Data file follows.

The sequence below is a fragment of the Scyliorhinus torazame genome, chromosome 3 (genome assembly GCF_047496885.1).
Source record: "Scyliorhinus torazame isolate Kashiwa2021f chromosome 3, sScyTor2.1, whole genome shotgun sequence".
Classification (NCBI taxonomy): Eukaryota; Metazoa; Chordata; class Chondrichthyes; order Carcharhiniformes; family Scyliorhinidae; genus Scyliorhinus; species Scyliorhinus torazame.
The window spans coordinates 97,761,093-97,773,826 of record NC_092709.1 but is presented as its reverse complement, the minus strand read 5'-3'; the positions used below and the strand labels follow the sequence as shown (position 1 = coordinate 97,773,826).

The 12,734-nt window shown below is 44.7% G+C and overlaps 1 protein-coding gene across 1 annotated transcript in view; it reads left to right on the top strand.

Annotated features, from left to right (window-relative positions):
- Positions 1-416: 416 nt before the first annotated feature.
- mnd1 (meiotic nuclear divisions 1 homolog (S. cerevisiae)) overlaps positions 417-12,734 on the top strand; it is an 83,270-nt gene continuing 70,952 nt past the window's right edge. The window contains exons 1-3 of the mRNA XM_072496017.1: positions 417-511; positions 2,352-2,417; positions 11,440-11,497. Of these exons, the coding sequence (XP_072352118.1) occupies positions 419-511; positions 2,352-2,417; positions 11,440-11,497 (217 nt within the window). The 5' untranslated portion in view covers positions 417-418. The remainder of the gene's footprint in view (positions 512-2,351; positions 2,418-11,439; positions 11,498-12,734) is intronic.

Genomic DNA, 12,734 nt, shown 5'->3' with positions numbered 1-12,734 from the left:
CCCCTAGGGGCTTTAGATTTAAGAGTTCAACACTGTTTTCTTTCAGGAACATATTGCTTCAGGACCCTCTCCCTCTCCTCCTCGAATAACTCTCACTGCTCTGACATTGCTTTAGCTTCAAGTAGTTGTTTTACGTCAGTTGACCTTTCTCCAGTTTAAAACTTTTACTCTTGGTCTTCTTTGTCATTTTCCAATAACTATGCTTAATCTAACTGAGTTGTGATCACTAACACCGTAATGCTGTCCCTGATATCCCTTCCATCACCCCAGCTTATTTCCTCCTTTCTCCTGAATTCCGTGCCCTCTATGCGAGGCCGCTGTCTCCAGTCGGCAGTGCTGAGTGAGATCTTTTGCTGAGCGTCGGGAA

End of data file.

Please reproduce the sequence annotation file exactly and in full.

The sequence below is a fragment of the Scyliorhinus torazame genome, chromosome 3 (genome assembly GCF_047496885.1).
Source record: "Scyliorhinus torazame isolate Kashiwa2021f chromosome 3, sScyTor2.1, whole genome shotgun sequence".
Classification (NCBI taxonomy): Eukaryota; Metazoa; Chordata; class Chondrichthyes; order Carcharhiniformes; family Scyliorhinidae; genus Scyliorhinus; species Scyliorhinus torazame.
The window spans coordinates 97,761,093-97,773,826 of record NC_092709.1 but is presented as its reverse complement, the minus strand read 5'-3'; the positions used below and the strand labels follow the sequence as shown (position 1 = coordinate 97,773,826).

The 12,734-nt window shown below is 44.7% G+C and overlaps 1 protein-coding gene across 1 annotated transcript in view; it reads left to right on the top strand.

Annotated features, from left to right (window-relative positions):
- Positions 1-416: 416 nt before the first annotated feature.
- mnd1 (meiotic nuclear divisions 1 homolog (S. cerevisiae)) overlaps positions 417-12,734 on the top strand; it is an 83,270-nt gene continuing 70,952 nt past the window's right edge. The window contains exons 1-3 of the mRNA XM_072496017.1: positions 417-511; positions 2,352-2,417; positions 11,440-11,497. Of these exons, the coding sequence (XP_072352118.1) occupies positions 419-511; positions 2,352-2,417; positions 11,440-11,497 (217 nt within the window). The 5' untranslated portion in view covers positions 417-418. The remainder of the gene's footprint in view (positions 512-2,351; positions 2,418-11,439; positions 11,498-12,734) is intronic.

Genomic DNA, 12,734 nt, shown 5'->3' with positions numbered 1-12,734 from the left:
CCCCTAGGGGCTTTAGATTTAAGAGTTCAACACTGTTTTCTTTCAGGAACATATTGCTTCAGGACCCTCTCCCTCTCCTCCTCGAATAACTCTCACTGCTCTGACATTGCTTTAGCTTCAAGTAGTTGTTTTACGTCAGTTGACCTTTCTCCAGTTTAAAACTTTTACTCTTGGTCTTCTTTGTCATTTTCCAATAACTATGCTTAATCTAACTGAGTTGTGATCACTAACACCGTAATGCTGTCCCTGATATCCCTTCCATCACCCCAGCTTATTTCCTCCTTTCTCCTGAATTCCGTGCCCTCTATGCGAGGCCGCTGTCTCCAGTCGGCAGTGCTGAGTGAGATCTTTTGCTGAGCGTCGGGAA